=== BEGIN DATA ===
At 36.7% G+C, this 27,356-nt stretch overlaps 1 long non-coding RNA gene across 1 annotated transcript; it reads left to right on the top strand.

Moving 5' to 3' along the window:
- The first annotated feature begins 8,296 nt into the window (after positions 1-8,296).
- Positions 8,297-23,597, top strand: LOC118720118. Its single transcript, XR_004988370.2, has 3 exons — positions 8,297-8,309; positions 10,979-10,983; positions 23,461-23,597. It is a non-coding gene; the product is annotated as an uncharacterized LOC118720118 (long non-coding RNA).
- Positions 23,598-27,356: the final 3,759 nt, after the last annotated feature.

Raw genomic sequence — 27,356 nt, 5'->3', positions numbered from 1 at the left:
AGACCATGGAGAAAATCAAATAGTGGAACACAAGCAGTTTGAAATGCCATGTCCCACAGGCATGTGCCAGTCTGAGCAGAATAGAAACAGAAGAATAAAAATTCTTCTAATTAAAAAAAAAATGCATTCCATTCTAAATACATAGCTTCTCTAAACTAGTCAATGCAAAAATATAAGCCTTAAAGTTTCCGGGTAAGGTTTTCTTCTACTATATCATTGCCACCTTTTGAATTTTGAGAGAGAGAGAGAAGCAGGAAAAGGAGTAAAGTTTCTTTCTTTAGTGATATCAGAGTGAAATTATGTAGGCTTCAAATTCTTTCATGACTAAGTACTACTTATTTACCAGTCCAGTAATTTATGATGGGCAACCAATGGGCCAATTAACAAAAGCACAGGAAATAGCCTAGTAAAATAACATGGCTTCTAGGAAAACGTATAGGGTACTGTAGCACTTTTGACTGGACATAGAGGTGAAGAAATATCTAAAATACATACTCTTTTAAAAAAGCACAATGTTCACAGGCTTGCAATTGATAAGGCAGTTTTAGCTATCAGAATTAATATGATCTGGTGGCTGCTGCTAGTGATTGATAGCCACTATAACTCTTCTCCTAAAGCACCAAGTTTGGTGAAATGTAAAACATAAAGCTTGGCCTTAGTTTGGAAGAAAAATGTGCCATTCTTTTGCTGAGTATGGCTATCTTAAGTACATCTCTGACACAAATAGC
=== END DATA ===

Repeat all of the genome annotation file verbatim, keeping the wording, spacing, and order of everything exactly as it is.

At 36.7% G+C, this 27,356-nt stretch overlaps 1 long non-coding RNA gene across 1 annotated transcript; it reads left to right on the top strand.

Moving 5' to 3' along the window:
- The first annotated feature begins 8,296 nt into the window (after positions 1-8,296).
- Positions 8,297-23,597, top strand: LOC118720118. Its single transcript, XR_004988370.2, has 3 exons — positions 8,297-8,309; positions 10,979-10,983; positions 23,461-23,597. It is a non-coding gene; the product is annotated as an uncharacterized LOC118720118 (long non-coding RNA).
- Positions 23,598-27,356: the final 3,759 nt, after the last annotated feature.

Raw genomic sequence — 27,356 nt, 5'->3', positions numbered from 1 at the left:
AGACCATGGAGAAAATCAAATAGTGGAACACAAGCAGTTTGAAATGCCATGTCCCACAGGCATGTGCCAGTCTGAGCAGAATAGAAACAGAAGAATAAAAATTCTTCTAATTAAAAAAAAAATGCATTCCATTCTAAATACATAGCTTCTCTAAACTAGTCAATGCAAAAATATAAGCCTTAAAGTTTCCGGGTAAGGTTTTCTTCTACTATATCATTGCCACCTTTTGAATTTTGAGAGAGAGAGAGAAGCAGGAAAAGGAGTAAAGTTTCTTTCTTTAGTGATATCAGAGTGAAATTATGTAGGCTTCAAATTCTTTCATGACTAAGTACTACTTATTTACCAGTCCAGTAATTTATGATGGGCAACCAATGGGCCAATTAACAAAAGCACAGGAAATAGCCTAGTAAAATAACATGGCTTCTAGGAAAACGTATAGGGTACTGTAGCACTTTTGACTGGACATAGAGGTGAAGAAATATCTAAAATACATACTCTTTTAAAAAAGCACAATGTTCACAGGCTTGCAATTGATAAGGCAGTTTTAGCTATCAGAATTAATATGATCTGGTGGCTGCTGCTAGTGATTGATAGCCACTATAACTCTTCTCCTAAAGCACCAAGTTTGGTGAAATGTAAAACATAAAGCTTGGCCTTAGTTTGGAAGAAAAATGTGCCATTCTTTTGCTGAGTATGGCTATCTTAAGTACATCTCTGACACAAATAGC